It's very easy to build automations using UiPath. Most of the things are just drag-and-drop. People with zero to minimal coding knowledge can build applications using UiPath. It's straightforward. One thing that facilitates this is that a lot of in-app guides or inbuilt tutorials are available, which makes UiPath very easy for a beginner who is starting out with UiPath. With such a good knowledge base, it becomes very easy for them to get a grasp of everything and start building applications.

It enables us to implement end-to-end automation. It also improves the employee experience. In software development, especially in the field of testing, there are many repetitive tasks, and they are prone to many manual errors as well. Automation through UiPath boosted employee morale, and it also improved the customer experience. We have been able to deliver better products on time to customers with UiPath.

It's a cloud-based solution, and it has helped to minimize our on-premises footprint.

With the AI functionality, we have been able to identify areas where automation can be implemented. We are trying to identify where process automation can be brought in and efficiency can be improved. The AI functionality is good, but there's a lot of initial work that needs to be done for this. It has enabled us to automate more processes. Within a month, we have been able to automate around 40 to 45 processes that were pending for a long time. It has definitely speeded up the entire process.

It speeds up digital transformation and also reduces the cost of digital transformation. Less manual intervention is needed, and less manpower is needed. It definitely reduces the overall cost for the company. Also, when something is automated, it's very quick. Redundant or repetitive tasks are completely reduced, and a lot of time is saved. So, it definitely saves time and cost.

This digital transformation didn't require expensive or complex application upgrades, or IT application support. Everything was inside UiPath. We just took some additional training from UiPath to get it implemented. Other than that, we did not use anything.

It has reduced a lot of human error. With manual testing, there were a lot of errors. With automation, that has been completely eradicated, and a lot of time and effort has been saved. It has reduced human errors by 100%.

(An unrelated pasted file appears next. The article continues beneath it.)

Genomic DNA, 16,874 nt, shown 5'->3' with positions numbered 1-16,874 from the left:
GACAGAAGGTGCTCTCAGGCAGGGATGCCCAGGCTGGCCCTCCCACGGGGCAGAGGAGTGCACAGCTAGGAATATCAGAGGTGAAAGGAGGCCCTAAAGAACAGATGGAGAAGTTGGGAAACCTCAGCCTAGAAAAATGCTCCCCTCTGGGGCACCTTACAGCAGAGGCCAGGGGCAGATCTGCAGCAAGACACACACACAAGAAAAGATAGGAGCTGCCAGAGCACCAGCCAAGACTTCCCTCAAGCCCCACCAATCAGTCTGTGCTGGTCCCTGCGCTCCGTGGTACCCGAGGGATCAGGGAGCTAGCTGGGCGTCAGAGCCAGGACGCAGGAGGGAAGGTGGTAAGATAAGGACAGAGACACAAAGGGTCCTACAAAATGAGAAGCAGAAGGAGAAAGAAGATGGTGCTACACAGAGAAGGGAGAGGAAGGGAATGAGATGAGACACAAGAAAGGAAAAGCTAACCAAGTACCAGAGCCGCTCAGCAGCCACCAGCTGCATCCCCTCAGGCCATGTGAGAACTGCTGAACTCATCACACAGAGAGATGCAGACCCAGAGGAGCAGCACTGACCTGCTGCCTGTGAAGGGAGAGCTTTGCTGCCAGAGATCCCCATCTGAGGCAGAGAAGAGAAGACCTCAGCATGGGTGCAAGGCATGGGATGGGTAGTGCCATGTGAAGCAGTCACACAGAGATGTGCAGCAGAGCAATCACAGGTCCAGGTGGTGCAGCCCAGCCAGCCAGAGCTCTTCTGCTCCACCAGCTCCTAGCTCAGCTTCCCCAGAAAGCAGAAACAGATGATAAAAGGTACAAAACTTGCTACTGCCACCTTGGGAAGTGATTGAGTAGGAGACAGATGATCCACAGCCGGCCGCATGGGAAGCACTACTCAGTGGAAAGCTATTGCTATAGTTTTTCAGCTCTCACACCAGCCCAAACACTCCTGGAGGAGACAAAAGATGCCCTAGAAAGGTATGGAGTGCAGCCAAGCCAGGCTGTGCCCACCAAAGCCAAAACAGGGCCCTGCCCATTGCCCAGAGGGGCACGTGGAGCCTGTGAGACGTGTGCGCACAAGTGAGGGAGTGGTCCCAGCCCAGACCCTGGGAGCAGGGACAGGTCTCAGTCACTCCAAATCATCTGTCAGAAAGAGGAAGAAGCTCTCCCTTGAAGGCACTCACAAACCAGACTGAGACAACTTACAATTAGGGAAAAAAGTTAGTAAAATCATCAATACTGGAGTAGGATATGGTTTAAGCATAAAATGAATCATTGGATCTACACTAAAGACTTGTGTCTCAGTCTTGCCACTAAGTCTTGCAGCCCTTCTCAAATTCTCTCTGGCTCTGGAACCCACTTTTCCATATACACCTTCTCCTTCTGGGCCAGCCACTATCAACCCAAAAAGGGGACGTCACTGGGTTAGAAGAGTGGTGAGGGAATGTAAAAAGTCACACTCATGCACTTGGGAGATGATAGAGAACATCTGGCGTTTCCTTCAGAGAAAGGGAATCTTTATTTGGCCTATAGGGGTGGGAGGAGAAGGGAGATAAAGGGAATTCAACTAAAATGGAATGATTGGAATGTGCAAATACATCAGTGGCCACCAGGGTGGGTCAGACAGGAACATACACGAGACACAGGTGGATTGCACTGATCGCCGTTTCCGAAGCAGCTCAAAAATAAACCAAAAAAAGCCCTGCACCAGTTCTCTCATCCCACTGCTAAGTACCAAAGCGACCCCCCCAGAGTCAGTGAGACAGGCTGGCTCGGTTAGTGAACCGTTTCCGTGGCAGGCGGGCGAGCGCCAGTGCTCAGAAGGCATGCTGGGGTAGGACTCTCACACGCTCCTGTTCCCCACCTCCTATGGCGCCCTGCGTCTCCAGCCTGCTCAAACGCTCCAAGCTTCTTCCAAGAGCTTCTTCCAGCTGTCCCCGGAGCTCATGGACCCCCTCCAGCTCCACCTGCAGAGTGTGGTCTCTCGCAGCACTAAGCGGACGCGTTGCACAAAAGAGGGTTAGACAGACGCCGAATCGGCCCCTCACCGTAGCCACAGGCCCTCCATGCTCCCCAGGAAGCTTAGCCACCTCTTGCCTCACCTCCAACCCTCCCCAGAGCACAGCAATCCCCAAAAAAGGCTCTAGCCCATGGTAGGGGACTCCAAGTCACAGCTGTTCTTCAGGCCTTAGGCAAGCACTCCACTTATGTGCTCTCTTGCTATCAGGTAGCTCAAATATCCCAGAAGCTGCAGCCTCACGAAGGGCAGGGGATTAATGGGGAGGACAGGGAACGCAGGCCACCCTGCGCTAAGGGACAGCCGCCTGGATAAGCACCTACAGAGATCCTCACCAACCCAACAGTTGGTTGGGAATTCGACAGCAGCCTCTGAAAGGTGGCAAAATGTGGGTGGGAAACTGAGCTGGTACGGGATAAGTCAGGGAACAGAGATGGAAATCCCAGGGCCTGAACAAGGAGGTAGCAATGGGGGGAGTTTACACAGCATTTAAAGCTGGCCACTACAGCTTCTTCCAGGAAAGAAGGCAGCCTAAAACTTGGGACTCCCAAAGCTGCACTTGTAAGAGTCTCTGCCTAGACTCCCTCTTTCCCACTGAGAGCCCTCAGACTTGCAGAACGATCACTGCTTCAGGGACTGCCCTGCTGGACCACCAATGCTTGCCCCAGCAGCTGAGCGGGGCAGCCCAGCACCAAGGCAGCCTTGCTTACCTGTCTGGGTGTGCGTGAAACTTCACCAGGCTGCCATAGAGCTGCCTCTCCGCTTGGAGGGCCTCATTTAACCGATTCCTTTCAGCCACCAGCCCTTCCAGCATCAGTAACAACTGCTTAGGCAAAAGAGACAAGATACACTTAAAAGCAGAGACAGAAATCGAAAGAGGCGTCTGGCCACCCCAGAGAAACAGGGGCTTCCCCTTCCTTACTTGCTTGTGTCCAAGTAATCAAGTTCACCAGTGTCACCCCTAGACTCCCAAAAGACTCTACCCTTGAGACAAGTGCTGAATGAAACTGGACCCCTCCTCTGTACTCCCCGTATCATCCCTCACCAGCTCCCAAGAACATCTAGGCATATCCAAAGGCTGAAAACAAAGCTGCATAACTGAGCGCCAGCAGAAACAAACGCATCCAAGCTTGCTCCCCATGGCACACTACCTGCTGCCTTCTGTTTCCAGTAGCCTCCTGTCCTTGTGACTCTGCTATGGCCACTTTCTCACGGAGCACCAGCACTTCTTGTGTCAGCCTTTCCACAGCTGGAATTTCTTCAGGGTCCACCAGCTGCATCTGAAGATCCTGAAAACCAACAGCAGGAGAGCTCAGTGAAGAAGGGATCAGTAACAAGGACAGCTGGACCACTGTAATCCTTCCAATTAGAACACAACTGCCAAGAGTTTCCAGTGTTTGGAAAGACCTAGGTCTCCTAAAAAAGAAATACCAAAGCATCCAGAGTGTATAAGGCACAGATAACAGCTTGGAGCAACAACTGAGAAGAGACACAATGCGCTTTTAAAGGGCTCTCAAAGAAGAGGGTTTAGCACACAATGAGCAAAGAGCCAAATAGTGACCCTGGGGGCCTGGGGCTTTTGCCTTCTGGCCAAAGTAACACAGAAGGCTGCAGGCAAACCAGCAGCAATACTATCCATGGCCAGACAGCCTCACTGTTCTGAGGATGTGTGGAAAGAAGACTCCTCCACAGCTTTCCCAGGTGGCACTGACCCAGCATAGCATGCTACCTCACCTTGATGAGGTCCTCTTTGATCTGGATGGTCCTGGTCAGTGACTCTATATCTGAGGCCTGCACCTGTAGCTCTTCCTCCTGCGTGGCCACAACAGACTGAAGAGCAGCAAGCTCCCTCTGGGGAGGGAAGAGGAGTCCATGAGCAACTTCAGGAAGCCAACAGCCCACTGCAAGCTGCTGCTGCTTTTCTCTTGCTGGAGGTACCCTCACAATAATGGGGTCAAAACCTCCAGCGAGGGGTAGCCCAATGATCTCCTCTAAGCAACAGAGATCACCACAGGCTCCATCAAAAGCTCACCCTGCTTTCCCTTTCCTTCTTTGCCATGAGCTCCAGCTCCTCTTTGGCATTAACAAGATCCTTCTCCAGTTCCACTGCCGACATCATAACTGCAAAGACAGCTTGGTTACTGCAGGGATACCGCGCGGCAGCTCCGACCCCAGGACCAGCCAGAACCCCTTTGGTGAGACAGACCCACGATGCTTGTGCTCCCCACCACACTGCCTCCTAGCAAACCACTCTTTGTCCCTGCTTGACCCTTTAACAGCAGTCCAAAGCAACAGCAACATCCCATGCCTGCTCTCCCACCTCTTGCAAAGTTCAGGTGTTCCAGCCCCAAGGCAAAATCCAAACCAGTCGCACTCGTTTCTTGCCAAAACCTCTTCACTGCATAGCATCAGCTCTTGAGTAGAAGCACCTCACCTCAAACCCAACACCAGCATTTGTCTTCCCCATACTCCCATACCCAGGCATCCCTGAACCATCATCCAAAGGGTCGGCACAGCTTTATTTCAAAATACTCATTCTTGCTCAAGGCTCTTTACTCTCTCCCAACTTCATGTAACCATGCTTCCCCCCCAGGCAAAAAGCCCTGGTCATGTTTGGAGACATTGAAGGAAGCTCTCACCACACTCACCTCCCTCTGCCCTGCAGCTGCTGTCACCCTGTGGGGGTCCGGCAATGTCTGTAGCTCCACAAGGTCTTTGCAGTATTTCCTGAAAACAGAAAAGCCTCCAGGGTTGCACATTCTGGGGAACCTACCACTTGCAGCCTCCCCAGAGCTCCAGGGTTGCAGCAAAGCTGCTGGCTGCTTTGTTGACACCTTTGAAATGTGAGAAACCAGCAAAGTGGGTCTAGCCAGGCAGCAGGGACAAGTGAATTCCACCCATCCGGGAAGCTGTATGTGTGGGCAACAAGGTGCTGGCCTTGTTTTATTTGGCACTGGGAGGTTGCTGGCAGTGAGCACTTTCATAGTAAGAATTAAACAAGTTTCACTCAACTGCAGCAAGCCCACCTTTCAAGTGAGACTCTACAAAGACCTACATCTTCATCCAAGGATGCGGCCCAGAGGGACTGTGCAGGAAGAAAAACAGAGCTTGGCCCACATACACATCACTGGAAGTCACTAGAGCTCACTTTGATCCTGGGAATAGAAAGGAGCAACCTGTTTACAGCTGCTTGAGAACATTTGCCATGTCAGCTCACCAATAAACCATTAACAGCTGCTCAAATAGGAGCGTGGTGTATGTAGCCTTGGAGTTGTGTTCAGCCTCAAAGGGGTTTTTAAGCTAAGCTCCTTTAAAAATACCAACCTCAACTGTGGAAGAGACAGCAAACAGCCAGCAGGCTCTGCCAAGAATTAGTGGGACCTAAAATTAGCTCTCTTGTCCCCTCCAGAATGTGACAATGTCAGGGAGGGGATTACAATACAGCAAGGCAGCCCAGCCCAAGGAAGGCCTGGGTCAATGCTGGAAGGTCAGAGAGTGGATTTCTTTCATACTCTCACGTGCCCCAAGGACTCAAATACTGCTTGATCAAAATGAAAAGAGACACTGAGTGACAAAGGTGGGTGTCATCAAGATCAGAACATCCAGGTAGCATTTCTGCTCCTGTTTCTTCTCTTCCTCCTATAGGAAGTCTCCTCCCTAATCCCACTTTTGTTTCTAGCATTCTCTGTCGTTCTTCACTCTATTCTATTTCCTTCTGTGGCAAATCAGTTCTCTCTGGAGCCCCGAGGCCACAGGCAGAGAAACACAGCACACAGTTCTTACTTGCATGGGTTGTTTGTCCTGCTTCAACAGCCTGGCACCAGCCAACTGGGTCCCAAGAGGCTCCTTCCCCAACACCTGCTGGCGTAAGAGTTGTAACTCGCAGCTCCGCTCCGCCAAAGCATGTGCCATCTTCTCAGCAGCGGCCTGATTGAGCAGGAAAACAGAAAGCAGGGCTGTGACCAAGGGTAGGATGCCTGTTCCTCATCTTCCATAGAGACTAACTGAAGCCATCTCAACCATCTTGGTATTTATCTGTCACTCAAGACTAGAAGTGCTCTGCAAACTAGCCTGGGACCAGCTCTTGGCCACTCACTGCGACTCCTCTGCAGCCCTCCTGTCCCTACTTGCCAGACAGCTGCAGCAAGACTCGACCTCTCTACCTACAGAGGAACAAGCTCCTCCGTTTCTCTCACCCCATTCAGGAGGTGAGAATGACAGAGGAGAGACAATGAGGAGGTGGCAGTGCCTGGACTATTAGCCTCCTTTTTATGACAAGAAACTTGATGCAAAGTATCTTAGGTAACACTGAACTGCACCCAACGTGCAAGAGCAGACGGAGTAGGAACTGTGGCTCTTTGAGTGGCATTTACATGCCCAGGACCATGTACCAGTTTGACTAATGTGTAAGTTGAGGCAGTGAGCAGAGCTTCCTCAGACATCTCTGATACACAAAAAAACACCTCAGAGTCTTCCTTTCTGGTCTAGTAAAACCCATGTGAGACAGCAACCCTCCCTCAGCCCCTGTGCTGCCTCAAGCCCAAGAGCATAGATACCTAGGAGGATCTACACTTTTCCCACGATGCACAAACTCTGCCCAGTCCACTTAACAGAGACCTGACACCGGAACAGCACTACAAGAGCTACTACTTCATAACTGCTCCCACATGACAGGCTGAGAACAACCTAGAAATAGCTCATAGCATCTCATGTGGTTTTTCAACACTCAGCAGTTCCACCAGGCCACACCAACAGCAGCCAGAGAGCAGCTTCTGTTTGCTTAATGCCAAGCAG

It has improved our customer experience as well. We provide services to our clients or customers. Any human error leads to a delay in delivering the application. With automation, we have completely removed human errors, and we are able to satisfy our customers. It has impacted the retention of our customers.

It has freed up employees' time as well. A task that previously required three or four employees just requires one employee now. We do not spend all our time on a process. Once we implement and start an automation process, everything happens automatically. We can concentrate on other aspects of software development. It has saved 20 hours per week or 4 hours per day. 

It has saved a lot of costs for us in terms of employee reduction. We now need just one employee for a task rather than four employees. So, there are savings in terms of employee salary. We are also able to retain customers better, which has improved our revenue. Overall, about 25% of our cost has been saved. We were losing revenue and customers because they were not satisfied. With UiPath, our efficiency has improved, and the time to market has reduced. 

What is most valuable?

There are two features that I like a lot in UiPath: one is the Orchestrator option, and the other one is the Studio option. I especially like Orchestrator because it's very insightful for us. It's like a centralized hub to manage and maintain all of our process automation and task-mining. It systematically organizes each and every folder so that it's easy for us whenever we need to know, set, or take something. Studio is where we primarily do most of our designing. It's a very good tool. Most of it is drag-and-drop. These are the two main useful features for us.

What needs improvement?

The dashboard view could be more visually appealing. Dashboards in any software should stand out with colors, numbers, and other things, but in UiPath, the dashboard is not that visually appealing. The UiPath team could make it more visually appealing for us to get more insights.

Another improvement area is related to product updates. Earlier, we used to get monthly updates about the product, but that has stopped now. If they could bring that back, it'll be very good.

We have recently tried the AI functionality. There is a lot of learning that we need to do with regard to AI. It's good, but it's not as smooth as Orchestrator or Studio. The AI aspect of the product could be better. We're currently working on allowing the AI to automatically detect areas where automation can be brought in and efficiency can be improved. That needs some more refinement. It's currently not straightforward. Sometimes, it just repeats whatever it said previously, so nothing new comes out of it. The AI aspect of the product can be much more refined. Apart from that, I don't have anything else. It's a well-thought-out and complete product. It's very easy to use and easy to understand.

For how long have I used the solution?

I've been using UiPath for around a year.

What do I think about the stability of the solution?